Endocrine disrupters are substances, man-made or natural, which can interfere with the hormone systems of humans and wildlife, with potentially adverse effects, for example, on fertility and neural development.
The endocrine system is a network of glands in the body, each of which secretes a type of hormone into the bloodstream to regulate the body. Certain substances – termed endocrine disrupters - interfere with the functioning of the endocrine system, in at least three possible ways:
by mimicking the action of a naturally-produced hormone, such as oestrogen or testosterone, and thereby setting off similar chemical reactions in the body;
by blocking the receptors in cells receiving the hormones (hormone receptors), thereby preventing the action of normal hormones; or
by affecting the synthesis, transport, metabolism and excretion of hormones, thus altering the concentrations of natural hormones.
Devising test methods
It is important to have effective methods for testing the safety of chemicals in relation to endocrine disruption.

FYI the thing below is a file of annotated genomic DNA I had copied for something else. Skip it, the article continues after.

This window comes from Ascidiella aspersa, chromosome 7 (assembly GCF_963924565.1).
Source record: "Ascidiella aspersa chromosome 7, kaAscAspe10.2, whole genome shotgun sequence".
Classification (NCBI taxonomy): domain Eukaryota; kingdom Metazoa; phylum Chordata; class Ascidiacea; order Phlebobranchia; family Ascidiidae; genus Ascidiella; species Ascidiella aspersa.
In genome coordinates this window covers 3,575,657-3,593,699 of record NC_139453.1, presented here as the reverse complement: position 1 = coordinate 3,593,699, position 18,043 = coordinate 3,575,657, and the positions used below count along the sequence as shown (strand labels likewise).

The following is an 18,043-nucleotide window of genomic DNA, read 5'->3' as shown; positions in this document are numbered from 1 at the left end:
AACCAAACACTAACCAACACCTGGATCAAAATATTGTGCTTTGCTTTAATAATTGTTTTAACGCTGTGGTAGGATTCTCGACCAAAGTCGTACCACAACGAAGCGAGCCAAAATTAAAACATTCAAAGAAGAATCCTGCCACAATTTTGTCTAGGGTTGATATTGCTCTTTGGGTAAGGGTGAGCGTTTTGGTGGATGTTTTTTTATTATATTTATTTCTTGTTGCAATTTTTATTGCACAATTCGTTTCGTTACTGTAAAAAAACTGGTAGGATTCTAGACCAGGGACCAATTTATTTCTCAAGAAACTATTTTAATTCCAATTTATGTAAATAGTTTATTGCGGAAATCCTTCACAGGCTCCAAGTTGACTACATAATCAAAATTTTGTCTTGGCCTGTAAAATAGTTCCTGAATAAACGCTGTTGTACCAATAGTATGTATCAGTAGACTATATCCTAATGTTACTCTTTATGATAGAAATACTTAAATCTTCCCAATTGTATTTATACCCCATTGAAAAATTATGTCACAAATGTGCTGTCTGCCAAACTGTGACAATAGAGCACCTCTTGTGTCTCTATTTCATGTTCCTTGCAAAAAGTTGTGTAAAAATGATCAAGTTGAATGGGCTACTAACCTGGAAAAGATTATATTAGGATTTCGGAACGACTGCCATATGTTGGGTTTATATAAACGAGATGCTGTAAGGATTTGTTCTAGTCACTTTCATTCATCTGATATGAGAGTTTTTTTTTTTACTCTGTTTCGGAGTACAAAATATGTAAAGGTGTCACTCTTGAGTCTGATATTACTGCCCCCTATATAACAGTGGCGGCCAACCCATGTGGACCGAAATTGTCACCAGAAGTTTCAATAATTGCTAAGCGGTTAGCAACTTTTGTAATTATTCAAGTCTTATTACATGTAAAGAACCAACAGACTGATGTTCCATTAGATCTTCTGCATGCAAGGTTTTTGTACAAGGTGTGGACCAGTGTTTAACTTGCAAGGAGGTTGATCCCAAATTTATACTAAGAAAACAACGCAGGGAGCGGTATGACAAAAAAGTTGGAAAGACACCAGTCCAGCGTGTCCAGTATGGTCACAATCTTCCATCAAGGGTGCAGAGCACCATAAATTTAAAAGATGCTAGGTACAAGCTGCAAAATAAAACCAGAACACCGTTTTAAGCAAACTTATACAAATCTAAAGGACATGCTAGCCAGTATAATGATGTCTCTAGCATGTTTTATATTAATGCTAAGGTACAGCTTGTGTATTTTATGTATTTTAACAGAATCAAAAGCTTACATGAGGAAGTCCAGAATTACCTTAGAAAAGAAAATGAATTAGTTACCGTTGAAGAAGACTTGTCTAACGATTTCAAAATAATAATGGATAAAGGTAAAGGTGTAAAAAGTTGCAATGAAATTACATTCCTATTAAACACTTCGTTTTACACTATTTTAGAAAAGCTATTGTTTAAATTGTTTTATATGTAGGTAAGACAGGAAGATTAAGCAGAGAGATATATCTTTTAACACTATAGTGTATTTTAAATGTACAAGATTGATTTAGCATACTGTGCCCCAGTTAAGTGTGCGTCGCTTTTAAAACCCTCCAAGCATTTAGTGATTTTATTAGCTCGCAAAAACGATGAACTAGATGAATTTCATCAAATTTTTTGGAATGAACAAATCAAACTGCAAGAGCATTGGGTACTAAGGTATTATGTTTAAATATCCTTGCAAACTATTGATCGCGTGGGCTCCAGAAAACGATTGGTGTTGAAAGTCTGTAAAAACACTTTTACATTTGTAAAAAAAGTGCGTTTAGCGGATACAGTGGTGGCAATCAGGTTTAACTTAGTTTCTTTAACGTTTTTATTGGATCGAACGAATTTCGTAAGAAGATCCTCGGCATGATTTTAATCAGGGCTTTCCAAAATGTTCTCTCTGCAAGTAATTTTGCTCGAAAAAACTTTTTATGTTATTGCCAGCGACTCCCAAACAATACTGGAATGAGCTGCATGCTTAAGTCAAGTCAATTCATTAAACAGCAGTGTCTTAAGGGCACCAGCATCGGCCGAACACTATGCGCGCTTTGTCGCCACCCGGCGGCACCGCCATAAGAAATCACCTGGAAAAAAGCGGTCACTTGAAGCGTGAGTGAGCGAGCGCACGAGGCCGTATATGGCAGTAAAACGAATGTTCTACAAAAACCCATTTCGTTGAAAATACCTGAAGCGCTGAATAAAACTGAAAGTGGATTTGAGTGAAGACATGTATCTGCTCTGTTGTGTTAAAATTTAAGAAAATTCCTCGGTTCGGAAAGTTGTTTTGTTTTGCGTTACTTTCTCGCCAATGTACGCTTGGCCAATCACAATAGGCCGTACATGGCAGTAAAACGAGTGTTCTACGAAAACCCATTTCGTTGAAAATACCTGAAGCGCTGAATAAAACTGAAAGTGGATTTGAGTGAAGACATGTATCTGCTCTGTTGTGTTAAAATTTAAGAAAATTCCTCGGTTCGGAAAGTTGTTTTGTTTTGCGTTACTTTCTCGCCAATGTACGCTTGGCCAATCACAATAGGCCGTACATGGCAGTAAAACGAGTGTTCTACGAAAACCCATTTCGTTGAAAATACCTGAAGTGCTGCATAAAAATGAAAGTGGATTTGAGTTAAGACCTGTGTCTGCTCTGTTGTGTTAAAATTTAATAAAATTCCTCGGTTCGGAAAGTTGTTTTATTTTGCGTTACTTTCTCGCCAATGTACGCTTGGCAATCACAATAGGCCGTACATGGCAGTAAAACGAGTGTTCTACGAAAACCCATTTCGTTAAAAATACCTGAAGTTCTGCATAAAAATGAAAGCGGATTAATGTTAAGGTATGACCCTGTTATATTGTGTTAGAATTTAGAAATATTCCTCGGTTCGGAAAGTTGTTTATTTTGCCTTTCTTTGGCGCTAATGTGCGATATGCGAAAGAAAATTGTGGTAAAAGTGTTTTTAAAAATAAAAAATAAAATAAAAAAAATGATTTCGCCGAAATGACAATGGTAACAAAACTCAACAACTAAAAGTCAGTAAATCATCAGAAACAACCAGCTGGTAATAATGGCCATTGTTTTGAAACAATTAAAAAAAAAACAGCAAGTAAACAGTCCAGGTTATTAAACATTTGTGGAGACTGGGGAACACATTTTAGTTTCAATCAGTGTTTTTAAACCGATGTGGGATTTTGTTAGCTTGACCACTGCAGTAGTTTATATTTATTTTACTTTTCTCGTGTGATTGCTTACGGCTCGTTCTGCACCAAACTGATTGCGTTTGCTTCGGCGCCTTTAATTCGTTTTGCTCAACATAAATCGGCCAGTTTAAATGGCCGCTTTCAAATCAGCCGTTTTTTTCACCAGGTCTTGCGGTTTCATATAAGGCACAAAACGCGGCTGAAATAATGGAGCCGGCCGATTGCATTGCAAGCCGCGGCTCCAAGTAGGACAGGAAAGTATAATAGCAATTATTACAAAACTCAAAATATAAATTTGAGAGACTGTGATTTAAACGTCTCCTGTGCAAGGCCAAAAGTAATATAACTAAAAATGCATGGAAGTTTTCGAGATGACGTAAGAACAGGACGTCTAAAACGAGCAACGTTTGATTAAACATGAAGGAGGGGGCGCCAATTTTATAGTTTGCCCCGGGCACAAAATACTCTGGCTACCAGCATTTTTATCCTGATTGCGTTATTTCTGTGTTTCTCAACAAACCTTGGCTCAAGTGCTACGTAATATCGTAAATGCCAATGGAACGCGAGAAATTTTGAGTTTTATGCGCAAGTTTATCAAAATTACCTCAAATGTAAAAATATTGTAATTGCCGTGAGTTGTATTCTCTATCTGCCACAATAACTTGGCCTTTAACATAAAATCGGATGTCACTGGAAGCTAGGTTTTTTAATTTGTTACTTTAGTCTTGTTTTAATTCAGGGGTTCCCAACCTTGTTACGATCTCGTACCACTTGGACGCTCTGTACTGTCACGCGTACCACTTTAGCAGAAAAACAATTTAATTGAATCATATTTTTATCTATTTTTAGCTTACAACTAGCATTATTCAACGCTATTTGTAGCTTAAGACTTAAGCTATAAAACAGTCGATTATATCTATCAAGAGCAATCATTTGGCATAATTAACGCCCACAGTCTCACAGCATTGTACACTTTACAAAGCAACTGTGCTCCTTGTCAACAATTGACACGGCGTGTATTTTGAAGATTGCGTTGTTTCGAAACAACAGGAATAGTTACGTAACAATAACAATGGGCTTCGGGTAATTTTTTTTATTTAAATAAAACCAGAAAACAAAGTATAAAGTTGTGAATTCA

The Institute for Consumer and Health Protection (IHCP) provides scientific analytical support to the initiative of the European Commission’s Directorate-General for Environment to improve the assessment criteria of the endocrine disrupting properties of chemicals.
Assessing the risks posed by chemicals is a long and complex process. Scientists at the Institute work to devise a combination of computer methods, automated laboratory in vitro test and human bio-monitoring, which would help predict the toxicity of chemicals.
In this manner, hazardous substances could be profiled and prioritised for further testing, thereby speeding up the application of the most appropriate regulatory measures.
See also the section dedicated to the Endrocrine Active Substances Database